An autocratic regime is only stable as long as the elites are convinced that no one in their ranks will dare to oppose the leader. Until now the Russian elites have kept their heads low, although privately many members have negative feelings about the war and its consequences. Thanks to Prigozhin's mutiny Putin’s vulnerability has become public knowledge and public spectacle. For sure Prigozhin’s challenge to Putin’s power will not be the last one Putin is going to face, argues Ilya Matveev for Riddle Russia.
Prigozhin raging against the Russian military topleaders. Screenshot Telegram
by Ilya Matveev
When Russian troops invaded Ukraine, anti-war protests started all over Russia, but they did not achieve their goal: the number of protesters proved relatively small, and the police cracked down on the protest movement with ease. Nevertheless, many commentators switched to another possible scenario heralding the end to the war and political change in Russia: a split within the elites.
It seemed that the political and economic elites, for whom the war came as a profound shock (of which we have plenty of indications), would close their ranks against Putin, especially in the face of military defeats. A week after the start of the invasion, opposition politician Dmitry Gudkov argued: 'We are going to see a split in the elites in the nearest future.' Leonid Volkov, a member of Navalny’s team, echoed Gudkov’s prediction: 'Putin will lose power because of the conflicts in his entourage.' The 'schism of the elites' quickly became a catchphrase, a cliché of sorts.
And just like any other cliché, the schism of the elites has taken on a life of its own. For the authorities, it has become a part and parcel of the paranoid rhetoric that feeds on the search for internal enemies and also an argument against the possibility of any, however cautious, criticism of the unfolding events. In the words of Vyacheslav Volodin, chairman of the State Duma, 'our country has never been defeated by external challenges. All its problems have been caused by treason and a split in the elites.'
Intelligence representative of the Ministry of Defense of Ukraine Andriy Chernyak said: '[Th]e split within the so-called Kremlin elites is not a scenario, but a fait accompli', although 'the depth of this split and the readiness of certain groups to act' are still in question.
Drawing on their own anonymous sources in the Kremlin Western journalists have enthusiastically joined the search for the traces of a split within the elites, this 'mythical beast,' as the late political strategist Gleb Pavlovsky put it.
Losing money and real estate
The infamous Security Council meeting on February 21 2022, when Putin informed the country's topleadership about his plans with Ukraine
The infamous February 21, 2022 Security Council meeting, which served as a prologue to the war, clearly demonstrated just how utterly alone Putin was: Security Council members were tongue-tied, some tried timidly to point out the remaining diplomatic options, while Putin responded stiffly and derisively, apparently not too mindful of what his entourage thought or had to say. Subsequent journalistic investigations revealed that even the most senior officials had not been aware of Putin’s plans to launch the military operation.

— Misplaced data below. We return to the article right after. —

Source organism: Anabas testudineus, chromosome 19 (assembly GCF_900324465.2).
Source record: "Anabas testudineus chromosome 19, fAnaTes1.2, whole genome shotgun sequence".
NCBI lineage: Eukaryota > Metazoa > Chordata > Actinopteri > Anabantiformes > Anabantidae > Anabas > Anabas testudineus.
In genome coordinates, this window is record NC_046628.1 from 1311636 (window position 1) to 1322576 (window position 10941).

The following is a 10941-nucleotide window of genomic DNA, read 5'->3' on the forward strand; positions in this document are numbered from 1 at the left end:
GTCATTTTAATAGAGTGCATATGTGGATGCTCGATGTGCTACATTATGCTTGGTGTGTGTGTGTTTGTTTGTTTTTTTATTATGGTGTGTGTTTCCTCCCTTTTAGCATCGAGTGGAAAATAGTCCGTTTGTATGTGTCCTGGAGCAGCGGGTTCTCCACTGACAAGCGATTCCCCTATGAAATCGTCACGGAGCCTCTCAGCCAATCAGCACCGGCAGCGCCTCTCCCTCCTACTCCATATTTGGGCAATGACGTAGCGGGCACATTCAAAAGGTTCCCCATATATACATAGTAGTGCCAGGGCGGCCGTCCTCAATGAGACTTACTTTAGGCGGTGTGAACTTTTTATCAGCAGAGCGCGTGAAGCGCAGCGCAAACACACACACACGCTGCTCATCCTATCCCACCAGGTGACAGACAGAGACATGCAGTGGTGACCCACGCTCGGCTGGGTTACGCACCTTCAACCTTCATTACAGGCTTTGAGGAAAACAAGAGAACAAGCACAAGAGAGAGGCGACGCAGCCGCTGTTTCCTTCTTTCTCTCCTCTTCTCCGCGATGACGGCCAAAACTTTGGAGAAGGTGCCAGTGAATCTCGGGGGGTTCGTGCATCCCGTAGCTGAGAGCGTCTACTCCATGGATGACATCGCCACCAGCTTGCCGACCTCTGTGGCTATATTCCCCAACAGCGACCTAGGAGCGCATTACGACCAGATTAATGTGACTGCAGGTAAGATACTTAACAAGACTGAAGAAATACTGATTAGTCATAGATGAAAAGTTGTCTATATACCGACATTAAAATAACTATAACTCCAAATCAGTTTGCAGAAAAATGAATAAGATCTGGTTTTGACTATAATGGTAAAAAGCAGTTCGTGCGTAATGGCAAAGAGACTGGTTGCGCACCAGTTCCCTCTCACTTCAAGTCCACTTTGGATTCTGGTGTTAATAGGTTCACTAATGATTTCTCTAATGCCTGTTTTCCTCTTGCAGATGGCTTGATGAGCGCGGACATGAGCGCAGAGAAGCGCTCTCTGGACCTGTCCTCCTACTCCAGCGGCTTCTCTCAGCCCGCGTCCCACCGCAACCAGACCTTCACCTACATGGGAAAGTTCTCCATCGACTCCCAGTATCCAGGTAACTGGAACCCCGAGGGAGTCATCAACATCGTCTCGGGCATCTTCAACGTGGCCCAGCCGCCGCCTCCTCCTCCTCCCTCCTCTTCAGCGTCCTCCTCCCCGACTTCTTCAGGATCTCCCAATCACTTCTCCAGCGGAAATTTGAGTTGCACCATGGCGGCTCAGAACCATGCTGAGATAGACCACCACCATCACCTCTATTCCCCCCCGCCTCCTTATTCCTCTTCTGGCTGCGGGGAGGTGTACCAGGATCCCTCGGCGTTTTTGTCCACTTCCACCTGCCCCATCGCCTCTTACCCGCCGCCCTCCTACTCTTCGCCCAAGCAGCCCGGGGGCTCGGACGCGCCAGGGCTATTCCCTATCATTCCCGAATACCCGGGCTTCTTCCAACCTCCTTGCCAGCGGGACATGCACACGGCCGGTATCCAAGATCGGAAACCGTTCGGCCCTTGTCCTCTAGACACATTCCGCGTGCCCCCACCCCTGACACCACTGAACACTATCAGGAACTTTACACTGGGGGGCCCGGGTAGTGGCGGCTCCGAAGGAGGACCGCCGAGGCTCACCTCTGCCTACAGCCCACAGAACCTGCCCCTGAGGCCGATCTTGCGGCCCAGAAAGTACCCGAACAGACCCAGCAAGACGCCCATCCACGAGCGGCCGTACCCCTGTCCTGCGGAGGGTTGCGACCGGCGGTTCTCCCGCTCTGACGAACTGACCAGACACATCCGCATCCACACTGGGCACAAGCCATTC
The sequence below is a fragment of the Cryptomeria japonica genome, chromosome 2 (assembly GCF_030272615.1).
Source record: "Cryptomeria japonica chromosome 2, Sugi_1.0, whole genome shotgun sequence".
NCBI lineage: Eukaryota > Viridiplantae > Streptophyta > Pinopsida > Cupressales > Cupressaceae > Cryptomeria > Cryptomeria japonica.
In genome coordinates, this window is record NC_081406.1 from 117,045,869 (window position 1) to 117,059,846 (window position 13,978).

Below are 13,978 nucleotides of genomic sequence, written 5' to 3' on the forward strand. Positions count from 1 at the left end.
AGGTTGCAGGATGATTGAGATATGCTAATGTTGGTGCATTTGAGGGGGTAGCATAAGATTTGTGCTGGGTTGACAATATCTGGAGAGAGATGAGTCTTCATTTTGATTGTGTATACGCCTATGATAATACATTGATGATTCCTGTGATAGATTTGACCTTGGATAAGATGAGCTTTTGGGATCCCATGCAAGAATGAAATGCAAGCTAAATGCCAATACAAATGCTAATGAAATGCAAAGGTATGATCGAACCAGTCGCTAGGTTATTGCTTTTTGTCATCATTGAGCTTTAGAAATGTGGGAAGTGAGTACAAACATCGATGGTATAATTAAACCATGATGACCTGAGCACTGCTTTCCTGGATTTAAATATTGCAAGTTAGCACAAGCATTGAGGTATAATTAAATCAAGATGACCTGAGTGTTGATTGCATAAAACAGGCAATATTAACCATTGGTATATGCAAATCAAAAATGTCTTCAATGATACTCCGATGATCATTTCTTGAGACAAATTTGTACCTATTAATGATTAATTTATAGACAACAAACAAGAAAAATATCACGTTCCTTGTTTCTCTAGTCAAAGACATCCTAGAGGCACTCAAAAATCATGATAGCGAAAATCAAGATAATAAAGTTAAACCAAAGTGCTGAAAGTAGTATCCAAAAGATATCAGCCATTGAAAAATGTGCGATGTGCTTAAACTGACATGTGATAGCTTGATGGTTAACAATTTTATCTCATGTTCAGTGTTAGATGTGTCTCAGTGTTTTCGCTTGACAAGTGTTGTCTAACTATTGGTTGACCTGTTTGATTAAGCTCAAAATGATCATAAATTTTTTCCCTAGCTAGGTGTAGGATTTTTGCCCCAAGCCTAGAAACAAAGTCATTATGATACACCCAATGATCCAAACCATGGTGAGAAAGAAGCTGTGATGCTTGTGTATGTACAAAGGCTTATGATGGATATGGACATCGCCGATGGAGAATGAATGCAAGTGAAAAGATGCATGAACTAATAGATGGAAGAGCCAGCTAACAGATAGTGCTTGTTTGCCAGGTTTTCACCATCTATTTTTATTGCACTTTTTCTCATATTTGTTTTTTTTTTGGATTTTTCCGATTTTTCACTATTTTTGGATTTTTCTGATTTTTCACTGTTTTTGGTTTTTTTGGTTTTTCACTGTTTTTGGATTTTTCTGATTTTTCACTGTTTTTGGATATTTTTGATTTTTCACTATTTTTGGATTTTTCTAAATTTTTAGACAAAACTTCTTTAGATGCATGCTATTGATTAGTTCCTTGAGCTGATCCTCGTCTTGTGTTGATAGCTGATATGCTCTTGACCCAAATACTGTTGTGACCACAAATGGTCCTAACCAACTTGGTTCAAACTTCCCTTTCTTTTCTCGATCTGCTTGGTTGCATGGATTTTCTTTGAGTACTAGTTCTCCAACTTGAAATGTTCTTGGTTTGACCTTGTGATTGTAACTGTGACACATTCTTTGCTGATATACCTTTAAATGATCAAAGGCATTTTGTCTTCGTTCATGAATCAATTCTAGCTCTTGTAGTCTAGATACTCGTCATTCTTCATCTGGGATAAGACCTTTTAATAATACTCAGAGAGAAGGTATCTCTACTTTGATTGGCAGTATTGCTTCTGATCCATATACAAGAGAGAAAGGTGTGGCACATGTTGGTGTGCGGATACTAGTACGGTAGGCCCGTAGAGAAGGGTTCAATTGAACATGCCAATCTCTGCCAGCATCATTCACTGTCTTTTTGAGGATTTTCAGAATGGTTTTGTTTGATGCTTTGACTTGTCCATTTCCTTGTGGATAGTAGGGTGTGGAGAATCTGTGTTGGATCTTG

Hardly many members of the Russian elite benefited from the full-scale war against Ukraine that began on February 24, 2022, but it is easy to identify those who suffered from it. The very mechanism of converting the proceeds of corruption into foreign assets, which for decades had been an integral and vital part of the Russian state apparatus, came under a blow. People were losing money and their real estate, as well as the very possibility to travel to the West and be there.
For Russia’s big business, the economic measures applied by the 'unfriendly countries' against Russia also spelled the collapse of their long-standing strategy of internationalization and integration into the global economy. In return, Putin could only offer patriotic speeches, the preservation of 'feeding troughs' inside the country (which, however, were replenished from the assets of the now defunct Western companies), and cooperation with 'friendly' countries that was rather dubious in terms of benefits. Moreover, because of the decline in exports, especially in the second year of the war, the total volume of resources available for corrupt looting also began to dwindle.
Why don't the Russian elites unite against Putin, if the carnage he unleashed was so unprofitable and dangerous for the ruling class?
As time went on, the stakes grew: the more war crimes the Russian army committed, the clearer it became that not only is the war fraught with economic losses, but also with a non-small chance of ending up in the dock at the Hague. Why do not the Russian elites unite against Putin, if the carnage he unleashed was so unprofitable and dangerous for the ruling class? After all, the 101 of political science teaches us that it is easier for small groups (in this case, the Russian elites) to coordinate and engage in a collective action than it is for larger groups (the population) to do so.
However, we did not get to see that happen in the last 15 months of the war. Representatives of the elite share their fears and anxieties mostly anonymously but occasionally also publicly as did Mikhail Zadornov, chairman of the board of directors of Bank Otkrytie Financial Corporation. He noted: 'With sarcastic joy our TV programs report that the Europeans are freezing. I don’t quite see what is here to be so cheerful about. In fact, we’re losing markets that we’ve been building since the Soviet times. It took the last 50 years to build a market and the economic ties that are now in shambles and will be lost to us for several decades to come. Today we have lost these markets.' Obviously, many people agree with Zadornov’s point, but no one does anything about it.
Let us now turn to Henry Hale’s book Patronal Politics: Eurasian Regime Dynamics in Comparative Perspective (2014). Hale is an American political scientist and his Patronal Politics is currently the most detailed study of 'color revolutions' and regime transformations in the post-Soviet space that we have. He points out that the notorious split within the elites was the trigger behind virtually every single 'color revolution' across the post-Soviet space.
'Rose revolution' in Georgia, 2003. Photo Wikipedia CC
Many post-Soviet regimes, Hale notes, had a powerful repressive apparatus at their disposal, met with little serious resistance on the part of the population and looked stable, that is, until they suddenly collapsed. This happened when two factors converged: on the one hand, the leaders of such regimes lost popularity and became 'lame ducks,' and on the other, they simultaneously faced the near end of the last constitutionally proscribed term in office. That prompted the question of some form of transition of power (for example, an appointment of a successor), but this question itself generated uncertainty, which contributed to the emergence of alternative centers of power (especially during the elections).